S corporations provide possible tax advantages over C corporations in the right circumstances. This can be the case if you expect a business will incur losses in its early years, as shareholders in a C corporation generally receive no tax benefit from these losses. Conversely, as an S corporation shareholder, you can deduct your percentage share of these losses on your personal tax return to the extent of your basis in the stock and any shareholder loans (debt) you personally lend to the entity.
Losses that cannot be deducted (as they exceed your stock and debt basis) are carried forward and can be deducted by you at a future point when there is sufficient basis to do so.
Therefore, tax planning services that evaluate your ability to utilize losses that pass through from an S corporation depends upon your basis in the corporation’s stock and debt. Basis is also crucial for other purposes, such as determining the amount of gain or loss you recognize if you sell the stock of the corporation. Your basis in the corporation is adjusted to reflect various events such as contributions made to the corporation, distributions received from the corporation, and the corporation’s income or loss each year.
Elections related to adjustments to basis
However, some shareholders may not be aware of several elections available to an S corporation or its shareholders that can affect the basis adjustments caused by distributions and other events. Ensure that your tax planning services provider addresses all the elections possible for an S Corporation. Here is some information about four particular elections that could prove useful:
1. An S corporation may elect to reverse the ordering of basis adjustments, potentially changing the amount of basis to be used when applying against losses. Making this election may permit the shareholder to deduct more pass-through losses in a given year.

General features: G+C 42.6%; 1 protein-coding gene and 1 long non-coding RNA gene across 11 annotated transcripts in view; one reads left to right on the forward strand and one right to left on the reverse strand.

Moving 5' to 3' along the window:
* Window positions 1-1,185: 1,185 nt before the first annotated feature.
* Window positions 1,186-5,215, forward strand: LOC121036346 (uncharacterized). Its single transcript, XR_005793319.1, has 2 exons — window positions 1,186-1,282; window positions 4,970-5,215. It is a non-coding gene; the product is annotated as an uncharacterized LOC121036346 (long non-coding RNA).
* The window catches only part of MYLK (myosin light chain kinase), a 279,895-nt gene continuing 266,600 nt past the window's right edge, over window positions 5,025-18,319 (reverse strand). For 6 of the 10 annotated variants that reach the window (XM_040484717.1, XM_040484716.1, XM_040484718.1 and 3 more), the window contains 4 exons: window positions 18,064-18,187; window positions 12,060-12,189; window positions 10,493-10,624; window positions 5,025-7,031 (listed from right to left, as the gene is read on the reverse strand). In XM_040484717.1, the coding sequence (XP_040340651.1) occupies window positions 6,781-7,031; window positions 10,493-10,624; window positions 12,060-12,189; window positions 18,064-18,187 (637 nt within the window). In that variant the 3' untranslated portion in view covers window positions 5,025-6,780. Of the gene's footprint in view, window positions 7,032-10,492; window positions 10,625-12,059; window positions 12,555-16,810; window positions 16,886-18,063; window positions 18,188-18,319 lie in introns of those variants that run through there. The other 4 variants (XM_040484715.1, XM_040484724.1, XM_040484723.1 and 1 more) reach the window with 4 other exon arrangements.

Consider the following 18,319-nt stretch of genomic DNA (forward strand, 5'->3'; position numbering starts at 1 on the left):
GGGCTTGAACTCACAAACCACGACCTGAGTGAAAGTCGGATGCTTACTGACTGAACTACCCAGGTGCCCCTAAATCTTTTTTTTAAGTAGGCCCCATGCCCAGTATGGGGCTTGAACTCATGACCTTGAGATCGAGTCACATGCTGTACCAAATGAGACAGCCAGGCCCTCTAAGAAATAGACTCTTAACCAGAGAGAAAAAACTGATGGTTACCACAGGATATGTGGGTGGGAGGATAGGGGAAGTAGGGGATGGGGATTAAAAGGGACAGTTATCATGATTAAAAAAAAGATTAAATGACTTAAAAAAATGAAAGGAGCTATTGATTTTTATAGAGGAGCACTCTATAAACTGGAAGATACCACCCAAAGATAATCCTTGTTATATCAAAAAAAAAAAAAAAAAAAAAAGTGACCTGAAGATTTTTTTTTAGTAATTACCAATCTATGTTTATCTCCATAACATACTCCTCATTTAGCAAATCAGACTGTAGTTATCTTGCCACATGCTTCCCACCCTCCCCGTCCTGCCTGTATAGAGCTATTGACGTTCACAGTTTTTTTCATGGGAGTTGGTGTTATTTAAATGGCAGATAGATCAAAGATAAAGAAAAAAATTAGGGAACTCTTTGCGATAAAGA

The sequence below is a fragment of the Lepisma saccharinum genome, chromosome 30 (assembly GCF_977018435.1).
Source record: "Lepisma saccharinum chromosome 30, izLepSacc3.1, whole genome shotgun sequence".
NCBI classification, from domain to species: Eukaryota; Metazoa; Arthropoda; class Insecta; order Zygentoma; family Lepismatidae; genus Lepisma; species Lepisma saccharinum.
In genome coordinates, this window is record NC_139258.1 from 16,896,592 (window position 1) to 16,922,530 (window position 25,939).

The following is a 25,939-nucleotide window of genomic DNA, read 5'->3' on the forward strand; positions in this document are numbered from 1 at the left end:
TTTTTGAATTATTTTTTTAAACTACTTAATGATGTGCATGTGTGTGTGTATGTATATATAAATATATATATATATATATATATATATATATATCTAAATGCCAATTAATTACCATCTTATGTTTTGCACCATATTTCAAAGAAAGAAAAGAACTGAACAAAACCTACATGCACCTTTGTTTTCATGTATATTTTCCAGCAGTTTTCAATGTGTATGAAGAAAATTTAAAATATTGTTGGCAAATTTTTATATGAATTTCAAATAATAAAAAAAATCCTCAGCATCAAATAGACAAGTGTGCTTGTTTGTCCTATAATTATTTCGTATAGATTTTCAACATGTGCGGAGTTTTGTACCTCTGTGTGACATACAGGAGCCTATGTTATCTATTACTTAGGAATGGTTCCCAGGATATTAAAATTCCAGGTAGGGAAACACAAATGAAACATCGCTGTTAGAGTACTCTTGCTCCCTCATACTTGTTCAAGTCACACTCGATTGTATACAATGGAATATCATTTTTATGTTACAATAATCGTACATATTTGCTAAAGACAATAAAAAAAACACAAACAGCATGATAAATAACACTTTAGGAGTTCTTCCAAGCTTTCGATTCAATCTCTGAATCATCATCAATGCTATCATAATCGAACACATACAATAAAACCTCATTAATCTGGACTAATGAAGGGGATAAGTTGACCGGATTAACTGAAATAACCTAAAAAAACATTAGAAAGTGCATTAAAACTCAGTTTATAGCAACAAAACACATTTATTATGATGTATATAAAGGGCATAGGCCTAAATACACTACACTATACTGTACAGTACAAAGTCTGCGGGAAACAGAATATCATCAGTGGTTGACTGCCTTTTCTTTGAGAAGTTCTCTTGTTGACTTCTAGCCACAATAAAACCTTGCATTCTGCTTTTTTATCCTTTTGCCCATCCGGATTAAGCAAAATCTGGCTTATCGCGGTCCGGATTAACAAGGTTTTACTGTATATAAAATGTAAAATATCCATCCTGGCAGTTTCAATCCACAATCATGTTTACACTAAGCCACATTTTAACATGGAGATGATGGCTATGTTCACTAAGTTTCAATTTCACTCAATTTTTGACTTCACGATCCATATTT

2. S corporations with significant “passive income” and accumulated earnings and profits (E&P) from prior C corporation years, may benefit by reducing their E&P to avoid certain taxes or loss of S status. A “deemed dividend election.” can be useful if the corporation is seeking to reduce or eliminate E&P, but cannot (or does not want to) make an actual dividend distribution in cash.
3. When a shareholder’s interest in the corporation is transferred or terminates during the year the corporation and all affected shareholders can elect to treat the corporation’s tax year as two separate tax years: the first short year as having ended on the date the shareholder’s interest terminated, and the second short year as having begun on the date following the termination of the shareholder’s interest. This election affords flexibility in the allocation of the corporation’s income or loss to the shareholders (and perhaps the category of accumulated income out of which a distribution is made) for each newly-created short tax year.
4. The election to bifurcate the S corporation’s tax year (into two “short” tax years in a similar structure as noted above) may also be available if there has been a disposition by (or redemption of) a shareholder of 20% or more of the corporation’s stock within a 30-day period, or if stock equal to or greater than 25% of the previously outstanding corporate stock is issued to one or more new shareholders within a 30-day period. All shareholders of the corporation must consent to this particular election.
Contact us if you would like to go over how these elections, as well as other S corporation planning strategies, can help maximize the tax benefits of operating as an S corporation.